First there’s the playlist problem. The HTC Desire S doesn’t recognise WMP, which means that transferring a playlist (.wpl) gets all the songs onto the phone, but not in the desired order. Thinking it might be another MMT setting I did some research, musing on how I was already coming at the problem from a whole new platform built on my experience with the Samsung. A problem that Frood has been dealing with for a while was solved in five minutes of google-fu. We’ve ended up installing MediaMonkey and now Frood is engaged in the task of converting our old PC into a proper music box, mostly by re-ripping all of our music so that it’s stored in a consistent format.
Then there’s the camera. It’s only 5MP. I had my eyes set on one of the new Sony Ericssons, with their 8.2MP cameras, but there weren’t any in stock and I do carry my Canon Ti 10MP around with me everywhere anyway. But then I discovered the retro camera app and I’ve been having some fun with that.
Here’s a picture of me wearing my new Buff hat. I took this using the standard camera. There’s a small front-facing camera on the phone so you can see what you’re doing in self-portraits, although you have to stay very still and the quality isn’t the best. The hat is reversible and adjustable and has a neoprene peak and groovy cave-painting style figures all over it, including one of someone on a bike. It is the best cycling hat I have ever had, and I own two Campag hats.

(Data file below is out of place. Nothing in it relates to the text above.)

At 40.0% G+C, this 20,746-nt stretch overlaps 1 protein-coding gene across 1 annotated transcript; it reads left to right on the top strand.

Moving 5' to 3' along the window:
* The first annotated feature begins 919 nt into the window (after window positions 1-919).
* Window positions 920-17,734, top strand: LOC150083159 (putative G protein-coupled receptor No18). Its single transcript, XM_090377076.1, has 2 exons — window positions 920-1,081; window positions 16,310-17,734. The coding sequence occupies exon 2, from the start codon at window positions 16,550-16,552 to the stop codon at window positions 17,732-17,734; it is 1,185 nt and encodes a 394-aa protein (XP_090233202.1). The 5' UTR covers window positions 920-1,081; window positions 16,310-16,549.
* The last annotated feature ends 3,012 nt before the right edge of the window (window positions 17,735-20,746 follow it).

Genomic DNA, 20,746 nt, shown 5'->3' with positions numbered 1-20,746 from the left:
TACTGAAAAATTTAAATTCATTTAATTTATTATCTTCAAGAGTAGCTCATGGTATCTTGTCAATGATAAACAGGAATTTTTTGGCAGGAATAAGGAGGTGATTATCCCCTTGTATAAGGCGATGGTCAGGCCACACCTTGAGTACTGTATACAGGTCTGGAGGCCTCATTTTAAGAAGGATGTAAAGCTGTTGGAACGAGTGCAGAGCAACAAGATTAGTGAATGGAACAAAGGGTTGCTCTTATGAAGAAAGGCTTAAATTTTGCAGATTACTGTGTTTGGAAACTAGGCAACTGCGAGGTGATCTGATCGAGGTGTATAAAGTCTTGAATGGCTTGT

Speaking of which…
Here is a shot I took using one of the retro camera functions. It shows a box of Peroni (Italian beer) next to the new bottom bracket that finally arrived. It’s a Campag Centaur to go with my Centaur triple chainset. Two lovely Italian things. Beer and a bottom bracket.
I am the sort of woman who gets excited by shiny new tech toys, but only when they have improved functionality and make my life easier, more fun or more interesting. I’m also the sort of woman who can overhaul the transmission on her handbuilt British-made touring bike (with the 6mm offset rear triangle for an undished rear wheel, boo-yah baby) and appreciates not just the functionality of the bicycle but the inherent beauty in high-quality components.
This, for me, encapsulates what I find most geeky about myself. I’m wearing my new Minister of Chance t-shirt (GO! BUY! WE NEED MOAR!) — and I experienced a little warm glow of pleasure when I received an email from the crew thanking me for my support. There’s a bike in the background. In my life there is always a bike in the background. There’s a stack of Fortean Times magazines, because I use them as research and also harbour an ambition to write something one day they might publish. I took this using a retro camera on a shiny new smartphone with which I’m deeply in love: a camera effect I chose because it makes it look like I’m taking postcard shots during a zombie apocalypse. I’m wearing my buff hat, although you can’t see it, and I’m not looking my best. But that last point doesn’t matter. This is me. I have one eye: the missing one I have replaced with moulded black plastic. What is important about me isn’t what I look like. It’s not the fact that I have wrinkles and grey hairs or scarring from a skin disorder. It’s not, to revisit an old complaint, my breasts or my buttocks or whether lycra looks good on me.